Here’s what happened at Radiodays Europe 2017

The BBC’s Director of Radio and Music, Bob Shennan, set the tone at this year’s RadioDays Europe conference in Amsterdam with a statement of his ambition “to reinvent and grow radio”.

Shennan said he wanted “to reinvent the relevance of the radio experience by building new ways to connect with its essential attributes. Grow it by working harder to make our linear and new digital offers attractive to all audiences and in new places.”

Speakers across the event reinforced the message that radio remained in good health, despite increased competition from streaming audio and other platforms. For this to continue, the industry needed to continue to focus on, and invest in, its much-loved traditional linear output – but to also explore and develop other digital offerings.

Elsewhere, there was an update on Norway’s digital switchover – early listening figures from the region where national and urban FM has been switched off suggest a drop of 10 percentage points in radio’s daily reach, apparently largely due to a fall in listening in-car. In the next session, Digital Radio UK’s Ford Ennals previewed a new focus on the user experience in-car, with research finding that 70% of people couldn’t work out how to find their favourite station on a new car radio.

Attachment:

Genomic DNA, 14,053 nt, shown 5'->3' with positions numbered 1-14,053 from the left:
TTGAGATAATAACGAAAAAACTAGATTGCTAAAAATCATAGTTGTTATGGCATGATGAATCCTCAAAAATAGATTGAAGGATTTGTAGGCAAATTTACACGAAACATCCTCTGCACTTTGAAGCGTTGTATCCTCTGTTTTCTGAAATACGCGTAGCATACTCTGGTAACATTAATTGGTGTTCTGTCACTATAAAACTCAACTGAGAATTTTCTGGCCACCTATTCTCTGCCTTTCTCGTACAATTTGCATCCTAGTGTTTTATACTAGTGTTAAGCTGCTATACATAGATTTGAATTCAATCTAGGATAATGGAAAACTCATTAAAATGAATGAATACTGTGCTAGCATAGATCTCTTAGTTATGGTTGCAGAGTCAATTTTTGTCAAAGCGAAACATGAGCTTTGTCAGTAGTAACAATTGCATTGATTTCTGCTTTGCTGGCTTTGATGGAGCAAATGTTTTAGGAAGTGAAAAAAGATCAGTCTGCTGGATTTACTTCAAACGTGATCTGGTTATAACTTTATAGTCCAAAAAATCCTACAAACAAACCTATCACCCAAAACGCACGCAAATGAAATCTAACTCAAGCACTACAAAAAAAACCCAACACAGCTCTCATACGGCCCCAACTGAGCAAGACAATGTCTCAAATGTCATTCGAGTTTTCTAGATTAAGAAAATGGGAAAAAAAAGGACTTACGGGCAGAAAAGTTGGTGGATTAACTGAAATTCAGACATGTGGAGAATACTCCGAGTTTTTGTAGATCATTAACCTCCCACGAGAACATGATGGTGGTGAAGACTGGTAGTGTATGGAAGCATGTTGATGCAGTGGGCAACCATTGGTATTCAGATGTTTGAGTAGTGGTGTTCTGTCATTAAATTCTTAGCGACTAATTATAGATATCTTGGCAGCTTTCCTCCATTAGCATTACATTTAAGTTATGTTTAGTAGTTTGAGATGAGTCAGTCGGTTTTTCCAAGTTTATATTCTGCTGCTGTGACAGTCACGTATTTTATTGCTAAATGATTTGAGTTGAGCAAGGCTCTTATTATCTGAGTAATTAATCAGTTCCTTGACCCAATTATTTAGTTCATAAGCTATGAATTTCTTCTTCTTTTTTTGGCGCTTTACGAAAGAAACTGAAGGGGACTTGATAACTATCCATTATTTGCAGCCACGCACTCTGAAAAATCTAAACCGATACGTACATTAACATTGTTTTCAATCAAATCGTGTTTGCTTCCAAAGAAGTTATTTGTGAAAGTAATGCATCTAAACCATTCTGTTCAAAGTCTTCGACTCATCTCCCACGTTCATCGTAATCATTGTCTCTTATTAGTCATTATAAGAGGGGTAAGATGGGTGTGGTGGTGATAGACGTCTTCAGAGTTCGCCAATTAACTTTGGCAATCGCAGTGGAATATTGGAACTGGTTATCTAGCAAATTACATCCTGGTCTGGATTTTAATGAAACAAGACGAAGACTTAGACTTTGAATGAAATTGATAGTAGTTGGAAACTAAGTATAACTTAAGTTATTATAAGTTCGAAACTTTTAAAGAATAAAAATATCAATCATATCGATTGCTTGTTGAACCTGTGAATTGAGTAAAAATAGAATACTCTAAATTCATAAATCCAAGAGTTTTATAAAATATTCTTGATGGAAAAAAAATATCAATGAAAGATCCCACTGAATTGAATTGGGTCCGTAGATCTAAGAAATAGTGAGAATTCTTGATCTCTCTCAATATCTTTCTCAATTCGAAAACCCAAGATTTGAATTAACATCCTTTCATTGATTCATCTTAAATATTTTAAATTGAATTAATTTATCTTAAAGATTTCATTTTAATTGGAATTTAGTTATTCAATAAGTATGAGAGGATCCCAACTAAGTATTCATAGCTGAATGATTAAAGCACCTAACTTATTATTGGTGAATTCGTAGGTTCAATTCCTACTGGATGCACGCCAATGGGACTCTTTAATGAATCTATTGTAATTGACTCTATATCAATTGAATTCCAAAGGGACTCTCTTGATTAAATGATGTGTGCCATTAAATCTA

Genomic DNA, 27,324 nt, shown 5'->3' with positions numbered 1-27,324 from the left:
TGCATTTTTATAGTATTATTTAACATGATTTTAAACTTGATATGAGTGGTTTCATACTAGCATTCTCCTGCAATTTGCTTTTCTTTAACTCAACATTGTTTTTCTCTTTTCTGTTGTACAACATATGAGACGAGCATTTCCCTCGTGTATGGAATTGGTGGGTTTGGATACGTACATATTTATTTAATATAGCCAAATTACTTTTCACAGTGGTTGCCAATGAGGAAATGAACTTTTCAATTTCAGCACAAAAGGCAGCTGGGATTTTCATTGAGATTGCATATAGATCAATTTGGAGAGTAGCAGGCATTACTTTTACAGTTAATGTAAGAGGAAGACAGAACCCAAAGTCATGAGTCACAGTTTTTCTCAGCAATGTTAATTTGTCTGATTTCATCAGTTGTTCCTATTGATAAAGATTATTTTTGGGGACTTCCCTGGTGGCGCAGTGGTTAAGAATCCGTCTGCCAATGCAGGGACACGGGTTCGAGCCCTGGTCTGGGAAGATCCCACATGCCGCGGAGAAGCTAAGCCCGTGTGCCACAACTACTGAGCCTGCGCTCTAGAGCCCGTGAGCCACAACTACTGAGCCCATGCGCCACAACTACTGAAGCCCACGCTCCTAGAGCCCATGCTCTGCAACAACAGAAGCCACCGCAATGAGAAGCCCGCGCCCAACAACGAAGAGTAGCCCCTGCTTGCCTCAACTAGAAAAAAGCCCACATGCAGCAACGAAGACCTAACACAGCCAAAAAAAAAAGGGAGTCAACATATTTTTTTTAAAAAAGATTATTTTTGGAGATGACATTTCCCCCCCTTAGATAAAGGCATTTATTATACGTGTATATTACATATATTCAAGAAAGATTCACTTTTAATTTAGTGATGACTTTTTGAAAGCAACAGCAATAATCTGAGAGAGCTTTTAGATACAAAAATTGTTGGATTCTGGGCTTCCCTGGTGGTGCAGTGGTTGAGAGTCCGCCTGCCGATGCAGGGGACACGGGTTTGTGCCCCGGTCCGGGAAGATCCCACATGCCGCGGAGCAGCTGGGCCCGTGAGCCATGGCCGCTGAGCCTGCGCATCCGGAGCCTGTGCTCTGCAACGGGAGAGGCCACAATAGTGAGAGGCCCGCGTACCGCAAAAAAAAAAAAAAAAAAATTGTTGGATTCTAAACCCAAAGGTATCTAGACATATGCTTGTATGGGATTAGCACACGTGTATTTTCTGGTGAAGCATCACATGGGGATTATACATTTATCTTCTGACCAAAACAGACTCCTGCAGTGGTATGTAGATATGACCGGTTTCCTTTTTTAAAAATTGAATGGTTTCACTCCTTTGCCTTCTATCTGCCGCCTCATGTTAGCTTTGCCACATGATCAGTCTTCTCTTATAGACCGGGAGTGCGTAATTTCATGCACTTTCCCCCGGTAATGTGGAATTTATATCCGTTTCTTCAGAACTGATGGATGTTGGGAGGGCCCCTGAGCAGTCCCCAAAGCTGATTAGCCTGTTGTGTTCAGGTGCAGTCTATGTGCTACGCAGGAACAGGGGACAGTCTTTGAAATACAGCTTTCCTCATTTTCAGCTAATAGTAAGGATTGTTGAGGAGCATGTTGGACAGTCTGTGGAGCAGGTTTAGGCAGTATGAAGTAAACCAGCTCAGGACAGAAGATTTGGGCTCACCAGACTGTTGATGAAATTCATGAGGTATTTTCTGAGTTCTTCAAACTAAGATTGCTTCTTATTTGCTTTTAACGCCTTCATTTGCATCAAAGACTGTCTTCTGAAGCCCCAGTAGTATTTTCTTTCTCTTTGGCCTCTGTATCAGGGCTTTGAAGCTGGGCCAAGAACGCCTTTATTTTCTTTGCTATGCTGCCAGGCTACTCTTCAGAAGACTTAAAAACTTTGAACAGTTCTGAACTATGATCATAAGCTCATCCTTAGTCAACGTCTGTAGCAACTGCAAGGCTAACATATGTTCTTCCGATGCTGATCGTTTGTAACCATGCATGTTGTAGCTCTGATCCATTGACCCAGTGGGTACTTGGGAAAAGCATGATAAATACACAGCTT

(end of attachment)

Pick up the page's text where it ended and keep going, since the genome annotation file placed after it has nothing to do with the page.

Big data was also a hot topic, with Spotify revealing they know whether you’re turning a song up or down, and what the three favourite tunes to listen to while showering are (Rihanna/Umbrella; Outkast/So Fresh, So Clean; and Wham/Wake Me Up Before You GoGo, apparently). The opportunities and threats from Facebook Audio, Amazon Echo, and Google Home were also high on the agenda.

Scott Mills and Tony Blackburn bantered about 50 years of Radio 1, and Christian O’Connell told us about getting his early inspiration from Steve Wright and Billy Connolly. When asked by Nik Goodman to describe his current Absolute Radio show in three words, OC chose “real, honest, and Ed Sheeran”. Or “Nickelback” instead, if the word limit is being enforced.

At the end of the two days, there was a sense of cautious optimism and confidence about the challenges facing radio. Will Bob Shennan be proved right when he said “the third great golden age of radio is still to come”? Perhaps we’ll find out when RadioDays Europe arrives in Vienna in 2018.

Photo credit: Conor McCabe

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Posted on Wednesday, March 22nd, 2017 at 11:04 am by RadioToday UK

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